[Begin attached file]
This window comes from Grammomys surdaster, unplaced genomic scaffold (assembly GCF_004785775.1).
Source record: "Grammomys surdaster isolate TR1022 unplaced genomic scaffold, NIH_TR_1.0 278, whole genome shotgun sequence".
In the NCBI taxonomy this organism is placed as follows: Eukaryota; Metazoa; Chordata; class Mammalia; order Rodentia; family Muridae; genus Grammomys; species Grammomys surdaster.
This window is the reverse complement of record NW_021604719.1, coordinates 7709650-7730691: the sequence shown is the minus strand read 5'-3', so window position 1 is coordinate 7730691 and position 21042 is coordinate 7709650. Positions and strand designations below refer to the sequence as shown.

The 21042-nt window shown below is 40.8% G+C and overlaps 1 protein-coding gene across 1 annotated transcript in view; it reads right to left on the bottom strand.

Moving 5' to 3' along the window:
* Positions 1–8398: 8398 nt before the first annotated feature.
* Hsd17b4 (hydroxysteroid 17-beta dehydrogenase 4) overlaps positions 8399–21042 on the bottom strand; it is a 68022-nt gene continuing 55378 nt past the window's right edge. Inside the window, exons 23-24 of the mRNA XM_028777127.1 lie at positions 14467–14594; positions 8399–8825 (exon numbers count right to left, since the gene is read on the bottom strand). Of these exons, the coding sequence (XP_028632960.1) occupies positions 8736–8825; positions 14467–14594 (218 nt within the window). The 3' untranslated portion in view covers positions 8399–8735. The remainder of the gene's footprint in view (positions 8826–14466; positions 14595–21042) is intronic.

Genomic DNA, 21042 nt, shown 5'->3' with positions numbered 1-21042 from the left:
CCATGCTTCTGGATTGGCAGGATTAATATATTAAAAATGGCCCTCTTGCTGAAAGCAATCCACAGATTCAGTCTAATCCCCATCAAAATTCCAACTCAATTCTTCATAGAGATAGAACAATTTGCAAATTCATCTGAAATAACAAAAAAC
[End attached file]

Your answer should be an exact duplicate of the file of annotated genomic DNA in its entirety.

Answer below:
This window comes from Grammomys surdaster, unplaced genomic scaffold (assembly GCF_004785775.1).
Source record: "Grammomys surdaster isolate TR1022 unplaced genomic scaffold, NIH_TR_1.0 278, whole genome shotgun sequence".
In the NCBI taxonomy this organism is placed as follows: Eukaryota; Metazoa; Chordata; class Mammalia; order Rodentia; family Muridae; genus Grammomys; species Grammomys surdaster.
This window is the reverse complement of record NW_021604719.1, coordinates 7709650-7730691: the sequence shown is the minus strand read 5'-3', so window position 1 is coordinate 7730691 and position 21042 is coordinate 7709650. Positions and strand designations below refer to the sequence as shown.

The 21042-nt window shown below is 40.8% G+C and overlaps 1 protein-coding gene across 1 annotated transcript in view; it reads right to left on the bottom strand.

Moving 5' to 3' along the window:
* Positions 1–8398: 8398 nt before the first annotated feature.
* Hsd17b4 (hydroxysteroid 17-beta dehydrogenase 4) overlaps positions 8399–21042 on the bottom strand; it is a 68022-nt gene continuing 55378 nt past the window's right edge. Inside the window, exons 23-24 of the mRNA XM_028777127.1 lie at positions 14467–14594; positions 8399–8825 (exon numbers count right to left, since the gene is read on the bottom strand). Of these exons, the coding sequence (XP_028632960.1) occupies positions 8736–8825; positions 14467–14594 (218 nt within the window). The 3' untranslated portion in view covers positions 8399–8735. The remainder of the gene's footprint in view (positions 8826–14466; positions 14595–21042) is intronic.

Genomic DNA, 21042 nt, shown 5'->3' with positions numbered 1-21042 from the left:
CCATGCTTCTGGATTGGCAGGATTAATATATTAAAAATGGCCCTCTTGCTGAAAGCAATCCACAGATTCAGTCTAATCCCCATCAAAATTCCAACTCAATTCTTCATAGAGATAGAACAATTTGCAAATTCATCTGAAATAACAAAAAAC